Hirojoshi scale

Recall that we defined scale as:
a group of notes within an octave (and any octaves of those notes) usually played one at a time.

We can describe (define) a scale in any of these ways:
- by letters (representing specific pitches)
- by numbers (representing specific intervals)
- by step pattern (describing intervals from note to note)

So for example the major scale (ionian mode) can be described/ defined as/by: C-D-E-F-G-A-B-C (in the key of C), 1,2,3,4,5,6,7, and W-W-1/2-W-W-W-1/2.

We define a minor scale as a scale containing the notes (intervals) 1,b3,5.
(In other words, using the notes in the scale we can construct a minor chord off the root note)

From either Hirajoshi = W-1/2-M3-1/2-M3, or A-Hirojoshi = A-B-C-E-F-A we can find the intervals (from the root note) to be 1,2,b3,5,b6.

Looking at the numbers, we can deduce that the gypsy minor scale is a minor scale (not THE minor scale everyone talks about - that would be the aeolian mode, but a minor scale none-the-less). that is, it contains the notes 1,b3,5.

We also note that it is similar to THE minor scale. The aeolian mode (THE minor scale) has the intervals 1,2,b3,4,5,b6,b7; and the Hirojoshi scale has the intervals 1,2,b3,5,b6. So we could view the Hirojoshi scale as an aeolian scale with missing notes.

So lets look at some patterns (moveable shapes) with which we can play the Hirojoshi scale.

|-1|--|-2|b3|--|--|--|-5|b6|--|--|--|-1|
|-5|b6|--|--|--|-1|--|-2|b3|--|--|--|-5|
|b3|--|--|--|-5|b6|--|--|--|-1|--|-2|b3|
|--|--|-1|--|-2|b3|--|--|--|-5|b6|--|--|
|--|--|-5|b6|--|--|--|-1|--|-2|b3|--|--|
|-1|--|-2|b3|--|--|--|-5|b6|--|--|--|-1|

Hirojoshi scale "E-shape" (root note on the 6th string)

|---|-1-|---|-2-|b3-|
|---|-5-|b6-|---|---|
|-2-|b3-|---|---|---|
|---|---|---|-1-|---|
|---|---|---|-5-|b6-|
|---|-1-|---|-2-|b3-|

Hirojoshi scale "D-shape" (root note on the 4th string)

|-2-|b3-|---|---|
|---|---|---|-1-|
|---|---|-5-|b6-|
|-1-|---|-2-|b3-|
|-5-|b6-|---|---|
|-2-|b3-|---|---|

Hirojoshi scale "C-shape" (root note on the 5th string)

|---|---|---|-5-|b6-|
|---|-1-|---|-2-|b3-|
|-5-|b6-|---|---|---|
|-2-|b3-|---|---|---|
|---|---|---|-1-|---|
|---|---|---|-5-|b6-|

Hirojoshi scale "A-shape" (root note on the 5th string)

|-5-|b6-|---|---|
|-2-|b3-|---|---|
|---|---|-1-|---|
|---|---|-5-|---|
|-1-|---|-2-|b3-|
|-5-|b6-|---|---|

Hirojoshi scale "G-shape" (root note on the 6th string)

|---|---|---|-1-|---|
|---|---|---|-5-|b6-|
|-1-|---|-2-|b3-|---|
|-5-|b6-|---|---|---|
|-2-|b3-|---|---|---|
|---|---|---|-1-|---|

We recall, that we can derive chords by harmonizing scales. We've previously harmonized the major scale in thirds to get triads, and seventh chords (see August 19th's, and august 16th's lessons)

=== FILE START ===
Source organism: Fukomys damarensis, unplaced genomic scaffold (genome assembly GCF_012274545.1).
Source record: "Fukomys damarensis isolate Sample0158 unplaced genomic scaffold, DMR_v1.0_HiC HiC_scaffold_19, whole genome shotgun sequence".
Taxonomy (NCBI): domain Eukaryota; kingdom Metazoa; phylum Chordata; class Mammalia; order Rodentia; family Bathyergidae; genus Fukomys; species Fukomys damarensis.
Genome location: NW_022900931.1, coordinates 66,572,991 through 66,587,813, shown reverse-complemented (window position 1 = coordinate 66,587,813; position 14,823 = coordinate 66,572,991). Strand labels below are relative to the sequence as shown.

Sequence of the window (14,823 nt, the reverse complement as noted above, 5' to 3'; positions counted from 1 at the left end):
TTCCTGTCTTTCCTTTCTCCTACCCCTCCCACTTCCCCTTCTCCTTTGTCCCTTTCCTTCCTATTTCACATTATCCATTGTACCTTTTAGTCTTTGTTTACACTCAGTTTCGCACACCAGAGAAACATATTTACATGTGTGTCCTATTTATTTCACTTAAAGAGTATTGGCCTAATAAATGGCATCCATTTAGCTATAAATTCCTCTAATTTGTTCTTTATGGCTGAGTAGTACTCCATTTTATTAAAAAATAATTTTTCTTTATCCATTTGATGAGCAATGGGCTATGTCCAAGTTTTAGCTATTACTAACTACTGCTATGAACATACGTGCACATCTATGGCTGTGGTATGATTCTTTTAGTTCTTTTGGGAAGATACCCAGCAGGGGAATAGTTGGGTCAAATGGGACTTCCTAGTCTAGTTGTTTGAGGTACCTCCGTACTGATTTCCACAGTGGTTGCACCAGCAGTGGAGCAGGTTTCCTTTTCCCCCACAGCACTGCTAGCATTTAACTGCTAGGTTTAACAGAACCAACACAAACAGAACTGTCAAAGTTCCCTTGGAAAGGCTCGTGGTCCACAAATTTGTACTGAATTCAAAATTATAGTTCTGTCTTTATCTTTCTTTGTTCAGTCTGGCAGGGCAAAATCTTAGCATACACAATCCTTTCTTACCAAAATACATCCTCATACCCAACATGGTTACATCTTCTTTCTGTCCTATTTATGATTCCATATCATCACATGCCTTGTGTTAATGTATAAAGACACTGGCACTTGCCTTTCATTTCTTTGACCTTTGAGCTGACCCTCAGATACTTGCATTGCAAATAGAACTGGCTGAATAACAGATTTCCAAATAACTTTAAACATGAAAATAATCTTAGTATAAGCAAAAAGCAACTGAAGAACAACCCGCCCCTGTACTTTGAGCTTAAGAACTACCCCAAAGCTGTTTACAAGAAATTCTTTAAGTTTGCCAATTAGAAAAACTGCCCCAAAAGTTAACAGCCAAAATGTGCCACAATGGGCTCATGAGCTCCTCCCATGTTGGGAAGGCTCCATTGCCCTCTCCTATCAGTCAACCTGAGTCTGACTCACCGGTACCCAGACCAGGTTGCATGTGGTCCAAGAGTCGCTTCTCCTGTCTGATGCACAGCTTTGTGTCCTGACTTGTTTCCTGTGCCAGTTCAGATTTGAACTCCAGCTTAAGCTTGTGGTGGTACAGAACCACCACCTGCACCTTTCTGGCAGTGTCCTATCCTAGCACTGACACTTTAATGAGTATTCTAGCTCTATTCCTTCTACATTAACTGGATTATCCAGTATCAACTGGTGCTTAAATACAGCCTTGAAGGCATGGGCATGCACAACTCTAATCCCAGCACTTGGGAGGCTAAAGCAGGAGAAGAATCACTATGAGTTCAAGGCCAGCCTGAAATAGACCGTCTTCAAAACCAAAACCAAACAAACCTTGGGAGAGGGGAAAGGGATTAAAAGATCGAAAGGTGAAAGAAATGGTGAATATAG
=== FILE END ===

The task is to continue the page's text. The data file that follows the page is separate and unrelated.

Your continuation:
two adjacent strings:
Seperated by a P4

|---|---|-5-|b6-|---|---|---|-1-|
|-1-|---|-2-|b3-|---|---|---|---|

seperated by a M3

|---|---|---|-5-|b6-|---|---|---|-1-|
|-1-|---|-2-|b3-|---|---|---|---|---|

We found for the minor scale (aeolian mode) The following triads:
i-iio-bIII-iv-v-bVI-bVII

We can create "Hirojoshi" progressions. Doing so may give us a framework to analyze songs, and find good opportunities to employ the hirojoshi scale. it's also good practice for songwriting, etc. In reality, this approach is less useful for pentatonic scales than for larger scales.

We see above the following chords for hirojoshi:
in triads: i-IIb5(no3)-bIII(4)-Vsus4-bVIb5
in 7th chords: i-II7b5(no3)-bIIImaj7(4)-Vsus4-bVImaj7b5
in 9th chords: iadd9-II7b9b5(no3)-bIIImaj7(4)-Vaddb9sus4-bVImaj7b5
in 11th chords: iadd9-II11b9b5(no3)-bIIImaj7(4)-Vaddb9sus4-bVImaj7#11b5
in 13th chords: iadd9/b13-II11b9b5(no3)-bIIImaj7/13(4)-Vaddb9/b13sus4-bVImaj7#11b5

So we could take any of the chords in the above paragraph and create a hirojoshi progression out of it. We really should include some type of I chord (i, iadd9, iadd9b13, etc.) and it should be the predominant chord in our progression, with a feeling of resolution when we come back to it.

This scale works well with playing 4ths and 5ths rather than whole chords.

Where/when does one usually decide to use hirojoshi?
- In Japanese folk music (see the blurb below) - some would use it over the iadd9 chord in the minor scale/key context (play i-hirojoshi over iadd9)
- over several chords that fit within a gypsy minor context (see above chords for harmonic minor).
- over a related modal progression, use the relative hirojoshi scale.

We can increase our familiarity by singing every note as we practice our scales/soloing. In previous lessons on scales i've given some basic pointers on starting to solo. Those things transfer here too. Just replace the scale in question with the hirojoshi scale (see lessons from May 24th, june 7th, july 5th, and august 2nd). We take a brief look at the modes of the Hirojoshi scale. If you're not sure what modes are how to find them, how to use them, etc. Go back to the lessons on modes and come back to this part of the lesson when you've fully understood those concepts. For those who are up to speed, the following is a brief summary of the modes of the Hirojoshi scale, and an opportunity to put you're knowledge of scales and modes to the test. Homework at bottom, but also take one of these scales and go through the "create your own scale lesson" excercise.